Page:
Monday, 8 April 2019
When it comes to borrowing money, you have a lot of options.
Not just where and how much to borrow, but what type of loan. So how do you know which loan to choose?
With the right information, you can make the right choice for your own individual situation. We've gathered a few of the most frequently asked questions here to help you make that decision, beginning with a personal installment loan.
A credit card is a revolving line of credit that lets you reuse available credit as you pay down the balance. You have the option to pay off your credit card at your own pace, paying as little as the minimum monthly payment.
A personal installment loan is a loan with a fixed term and typically a fixed monthly payment amount. You receive the full loan amount at the time your loan is closed, and your payment amount is generally based on the APR and term of your loan.
You can use the proceeds of your personal installment loan for almost anything, but there are some things that make more sense than others. For example, a personal installment loan is a good fit for a one-time, high-dollar purchase. The fixed term means you know exactly what your monthly payment will be and when your purchase will be paid off.
If you're making smaller purchases, you probably won't want a personal installment loan since you'll get your entire loan amount at one time, and the interest will begin accruing immediately. In that case, a credit card or other revolving loan would be a better option.
Similarly, if you are making a large purchase that can be used to secure your loan -- such as a car or boat -- you would probably be better off getting an auto loan. Because those loans are secured, your interest rate would likely be lower.
A personal installment loan is based almost entirely on your credit. Since it is an unsecured loan -- meaning it's not backed by a car, boat or other item that's being financed -- the credit criteria may be more restrictive than other types of loans.
If you plan to use the funds from your personal installment loan to consolidate and pay off other loans or credit cards, that may also impact your approved loan amount.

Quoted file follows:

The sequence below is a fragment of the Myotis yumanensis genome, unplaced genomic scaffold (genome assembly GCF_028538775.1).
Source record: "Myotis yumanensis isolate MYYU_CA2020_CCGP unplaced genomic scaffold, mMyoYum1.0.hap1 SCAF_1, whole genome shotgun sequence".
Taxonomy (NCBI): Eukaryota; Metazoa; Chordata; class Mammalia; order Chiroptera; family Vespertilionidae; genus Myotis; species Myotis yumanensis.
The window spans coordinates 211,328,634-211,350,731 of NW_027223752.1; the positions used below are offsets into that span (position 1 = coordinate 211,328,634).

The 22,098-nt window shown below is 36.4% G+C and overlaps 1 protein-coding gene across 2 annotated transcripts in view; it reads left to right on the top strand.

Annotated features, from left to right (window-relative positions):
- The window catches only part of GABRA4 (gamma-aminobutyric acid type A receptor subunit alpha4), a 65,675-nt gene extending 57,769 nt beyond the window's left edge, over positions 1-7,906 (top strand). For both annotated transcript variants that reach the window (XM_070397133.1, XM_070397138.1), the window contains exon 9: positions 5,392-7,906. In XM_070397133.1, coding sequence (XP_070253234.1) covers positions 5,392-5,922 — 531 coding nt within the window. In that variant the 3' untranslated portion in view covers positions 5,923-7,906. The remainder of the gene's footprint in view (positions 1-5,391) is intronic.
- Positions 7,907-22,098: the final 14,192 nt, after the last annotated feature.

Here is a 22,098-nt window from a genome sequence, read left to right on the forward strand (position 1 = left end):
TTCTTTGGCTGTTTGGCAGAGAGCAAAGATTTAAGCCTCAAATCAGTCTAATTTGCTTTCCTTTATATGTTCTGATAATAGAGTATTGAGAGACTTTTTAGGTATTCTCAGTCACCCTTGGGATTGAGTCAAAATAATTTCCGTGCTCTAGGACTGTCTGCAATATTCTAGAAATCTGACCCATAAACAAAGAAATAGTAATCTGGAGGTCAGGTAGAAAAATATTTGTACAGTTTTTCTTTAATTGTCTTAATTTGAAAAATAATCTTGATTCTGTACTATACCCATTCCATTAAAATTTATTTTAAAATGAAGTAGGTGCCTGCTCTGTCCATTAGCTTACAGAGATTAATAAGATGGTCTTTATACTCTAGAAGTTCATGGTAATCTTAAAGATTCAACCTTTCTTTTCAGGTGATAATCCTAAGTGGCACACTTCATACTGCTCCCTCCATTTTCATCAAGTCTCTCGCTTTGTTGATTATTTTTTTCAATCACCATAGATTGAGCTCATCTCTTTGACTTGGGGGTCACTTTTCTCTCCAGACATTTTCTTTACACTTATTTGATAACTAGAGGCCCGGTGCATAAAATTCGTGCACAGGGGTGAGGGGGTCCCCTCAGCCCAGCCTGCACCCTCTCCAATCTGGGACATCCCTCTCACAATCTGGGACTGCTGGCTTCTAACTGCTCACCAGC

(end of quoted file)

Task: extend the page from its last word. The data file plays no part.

At the time of your loan closing, you'll receive all the information you need about the amount, timing and duration of your payments. Your term may range from 12 months to six years, which will determine your payment amounts. There is typically no penalty for repaying your personal installment loan early, but you'll want to read the detailed terms of your specific loan to be sure.
No, because a personal installment loan is not a revolving credit product. Instead, you receive the funds from your loan all at one time and pay off the balance in fixed monthly payments. Just like a car loan, you can repay your loan early if you choose, but you cannot reuse the repaid balance.
The application process is usually pretty simple, requiring little more than your personal information and a credit check. Some loans, including Express Personal Loan from BBVA Compass, have a very straightforward application and a relatively short wait for funding, in some cases the same day.
Learn more about the Express Personal Loan online or visit a BBVA Compass location for more information.
The content provided is for informational purposes only. Neither BBVA Compass, nor any of its affiliates, is providing legal, tax, or investment advice. You should consult your legal, tax, or financial advisor about your personal situation. Opinions expressed are those of the author(s) and do not necessarily represent the opinions of BBVA Compass or any of its affiliates.
Links to third party sites are provided for your convenience and do not constitute an endorsement. BBVA Compass does not provide, is not responsible for, and does not guarantee the products, services or overall content available at third party sites. These sites may not have the same privacy, security or accessibility standards.
That's a question we often hear when we're shopping. We may automatically default to one choice, so it's easy to forget that not all plastic is the same.
Understanding credit cards and figuring out which one is right for you could save you money long term.